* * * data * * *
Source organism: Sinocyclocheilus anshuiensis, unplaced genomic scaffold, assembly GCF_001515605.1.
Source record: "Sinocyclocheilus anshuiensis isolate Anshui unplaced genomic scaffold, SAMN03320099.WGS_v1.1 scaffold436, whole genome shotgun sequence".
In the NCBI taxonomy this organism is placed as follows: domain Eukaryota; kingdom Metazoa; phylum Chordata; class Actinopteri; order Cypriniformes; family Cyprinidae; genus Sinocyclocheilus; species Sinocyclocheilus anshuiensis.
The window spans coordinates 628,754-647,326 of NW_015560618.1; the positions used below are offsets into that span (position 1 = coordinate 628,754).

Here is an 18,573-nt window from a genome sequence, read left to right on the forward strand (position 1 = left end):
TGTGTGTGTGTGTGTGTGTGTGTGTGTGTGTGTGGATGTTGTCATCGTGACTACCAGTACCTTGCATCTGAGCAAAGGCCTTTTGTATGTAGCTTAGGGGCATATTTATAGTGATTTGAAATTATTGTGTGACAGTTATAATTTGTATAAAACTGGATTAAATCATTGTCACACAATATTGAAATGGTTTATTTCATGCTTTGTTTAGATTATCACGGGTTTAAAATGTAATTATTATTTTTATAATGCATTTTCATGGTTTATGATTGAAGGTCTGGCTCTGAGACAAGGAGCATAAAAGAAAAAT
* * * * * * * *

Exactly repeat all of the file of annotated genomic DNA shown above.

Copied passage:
Source organism: Sinocyclocheilus anshuiensis, unplaced genomic scaffold, assembly GCF_001515605.1.
Source record: "Sinocyclocheilus anshuiensis isolate Anshui unplaced genomic scaffold, SAMN03320099.WGS_v1.1 scaffold436, whole genome shotgun sequence".
In the NCBI taxonomy this organism is placed as follows: domain Eukaryota; kingdom Metazoa; phylum Chordata; class Actinopteri; order Cypriniformes; family Cyprinidae; genus Sinocyclocheilus; species Sinocyclocheilus anshuiensis.
The window spans coordinates 628,754-647,326 of NW_015560618.1; the positions used below are offsets into that span (position 1 = coordinate 628,754).

Here is an 18,573-nt window from a genome sequence, read left to right on the forward strand (position 1 = left end):
TGTGTGTGTGTGTGTGTGTGTGTGTGTGTGTGTGGATGTTGTCATCGTGACTACCAGTACCTTGCATCTGAGCAAAGGCCTTTTGTATGTAGCTTAGGGGCATATTTATAGTGATTTGAAATTATTGTGTGACAGTTATAATTTGTATAAAACTGGATTAAATCATTGTCACACAATATTGAAATGGTTTATTTCATGCTTTGTTTAGATTATCACGGGTTTAAAATGTAATTATTATTTTTATAATGCATTTTCATGGTTTATGATTGAAGGTCTGGCTCTGAGACAAGGAGCATAAAAGAAAAAT